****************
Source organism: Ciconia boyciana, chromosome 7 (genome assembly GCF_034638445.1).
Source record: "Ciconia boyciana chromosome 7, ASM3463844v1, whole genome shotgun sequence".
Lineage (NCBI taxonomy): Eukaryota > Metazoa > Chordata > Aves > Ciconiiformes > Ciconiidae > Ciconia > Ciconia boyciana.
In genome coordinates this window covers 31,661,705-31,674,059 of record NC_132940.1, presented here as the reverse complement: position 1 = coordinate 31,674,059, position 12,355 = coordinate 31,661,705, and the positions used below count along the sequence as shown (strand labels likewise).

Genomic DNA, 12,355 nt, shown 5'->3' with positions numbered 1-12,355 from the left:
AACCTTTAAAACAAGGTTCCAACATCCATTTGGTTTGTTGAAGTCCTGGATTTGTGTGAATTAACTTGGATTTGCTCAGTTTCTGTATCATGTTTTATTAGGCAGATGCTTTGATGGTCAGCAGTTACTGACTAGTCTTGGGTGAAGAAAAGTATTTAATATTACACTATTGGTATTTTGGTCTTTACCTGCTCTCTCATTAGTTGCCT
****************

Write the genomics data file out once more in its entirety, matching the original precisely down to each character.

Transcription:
Source organism: Ciconia boyciana, chromosome 7 (genome assembly GCF_034638445.1).
Source record: "Ciconia boyciana chromosome 7, ASM3463844v1, whole genome shotgun sequence".
Lineage (NCBI taxonomy): Eukaryota > Metazoa > Chordata > Aves > Ciconiiformes > Ciconiidae > Ciconia > Ciconia boyciana.
In genome coordinates this window covers 31,661,705-31,674,059 of record NC_132940.1, presented here as the reverse complement: position 1 = coordinate 31,674,059, position 12,355 = coordinate 31,661,705, and the positions used below count along the sequence as shown (strand labels likewise).

Genomic DNA, 12,355 nt, shown 5'->3' with positions numbered 1-12,355 from the left:
AACCTTTAAAACAAGGTTCCAACATCCATTTGGTTTGTTGAAGTCCTGGATTTGTGTGAATTAACTTGGATTTGCTCAGTTTCTGTATCATGTTTTATTAGGCAGATGCTTTGATGGTCAGCAGTTACTGACTAGTCTTGGGTGAAGAAAAGTATTTAATATTACACTATTGGTATTTTGGTCTTTACCTGCTCTCTCATTAGTTGCCT